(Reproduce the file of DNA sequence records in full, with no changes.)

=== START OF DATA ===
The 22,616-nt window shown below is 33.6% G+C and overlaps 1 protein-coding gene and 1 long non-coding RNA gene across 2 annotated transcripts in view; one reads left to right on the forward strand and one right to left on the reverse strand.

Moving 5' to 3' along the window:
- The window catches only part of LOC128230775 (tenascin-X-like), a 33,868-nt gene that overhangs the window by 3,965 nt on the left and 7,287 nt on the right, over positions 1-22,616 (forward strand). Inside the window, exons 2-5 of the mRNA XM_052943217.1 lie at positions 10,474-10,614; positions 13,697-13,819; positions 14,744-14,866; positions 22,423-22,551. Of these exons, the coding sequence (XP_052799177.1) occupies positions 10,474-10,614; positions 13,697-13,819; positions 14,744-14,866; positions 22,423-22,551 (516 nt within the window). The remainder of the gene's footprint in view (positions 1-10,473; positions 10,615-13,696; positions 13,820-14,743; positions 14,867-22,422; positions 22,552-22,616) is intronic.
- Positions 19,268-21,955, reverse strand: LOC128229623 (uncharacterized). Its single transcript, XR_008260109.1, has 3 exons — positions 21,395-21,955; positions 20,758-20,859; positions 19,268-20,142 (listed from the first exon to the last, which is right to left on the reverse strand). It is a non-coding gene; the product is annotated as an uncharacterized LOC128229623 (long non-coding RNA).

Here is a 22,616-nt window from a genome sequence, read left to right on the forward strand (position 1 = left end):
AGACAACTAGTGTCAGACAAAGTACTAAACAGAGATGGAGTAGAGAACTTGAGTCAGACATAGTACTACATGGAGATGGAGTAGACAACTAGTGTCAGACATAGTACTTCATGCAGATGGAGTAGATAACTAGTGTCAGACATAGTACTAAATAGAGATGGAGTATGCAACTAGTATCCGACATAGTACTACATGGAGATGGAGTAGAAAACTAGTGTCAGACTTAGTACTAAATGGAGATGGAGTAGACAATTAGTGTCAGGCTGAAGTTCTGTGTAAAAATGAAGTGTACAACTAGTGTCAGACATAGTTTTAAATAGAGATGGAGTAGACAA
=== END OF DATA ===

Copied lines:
The 22,616-nt window shown below is 33.6% G+C and overlaps 1 protein-coding gene and 1 long non-coding RNA gene across 2 annotated transcripts in view; one reads left to right on the forward strand and one right to left on the reverse strand.

Moving 5' to 3' along the window:
- The window catches only part of LOC128230775 (tenascin-X-like), a 33,868-nt gene that overhangs the window by 3,965 nt on the left and 7,287 nt on the right, over positions 1-22,616 (forward strand). Inside the window, exons 2-5 of the mRNA XM_052943217.1 lie at positions 10,474-10,614; positions 13,697-13,819; positions 14,744-14,866; positions 22,423-22,551. Of these exons, the coding sequence (XP_052799177.1) occupies positions 10,474-10,614; positions 13,697-13,819; positions 14,744-14,866; positions 22,423-22,551 (516 nt within the window). The remainder of the gene's footprint in view (positions 1-10,473; positions 10,615-13,696; positions 13,820-14,743; positions 14,867-22,422; positions 22,552-22,616) is intronic.
- Positions 19,268-21,955, reverse strand: LOC128229623 (uncharacterized). Its single transcript, XR_008260109.1, has 3 exons — positions 21,395-21,955; positions 20,758-20,859; positions 19,268-20,142 (listed from the first exon to the last, which is right to left on the reverse strand). It is a non-coding gene; the product is annotated as an uncharacterized LOC128229623 (long non-coding RNA).

Here is a 22,616-nt window from a genome sequence, read left to right on the forward strand (position 1 = left end):
AGACAACTAGTGTCAGACAAAGTACTAAACAGAGATGGAGTAGAGAACTTGAGTCAGACATAGTACTACATGGAGATGGAGTAGACAACTAGTGTCAGACATAGTACTTCATGCAGATGGAGTAGATAACTAGTGTCAGACATAGTACTAAATAGAGATGGAGTATGCAACTAGTATCCGACATAGTACTACATGGAGATGGAGTAGAAAACTAGTGTCAGACTTAGTACTAAATGGAGATGGAGTAGACAATTAGTGTCAGGCTGAAGTTCTGTGTAAAAATGAAGTGTACAACTAGTGTCAGACATAGTTTTAAATAGAGATGGAGTAGACAA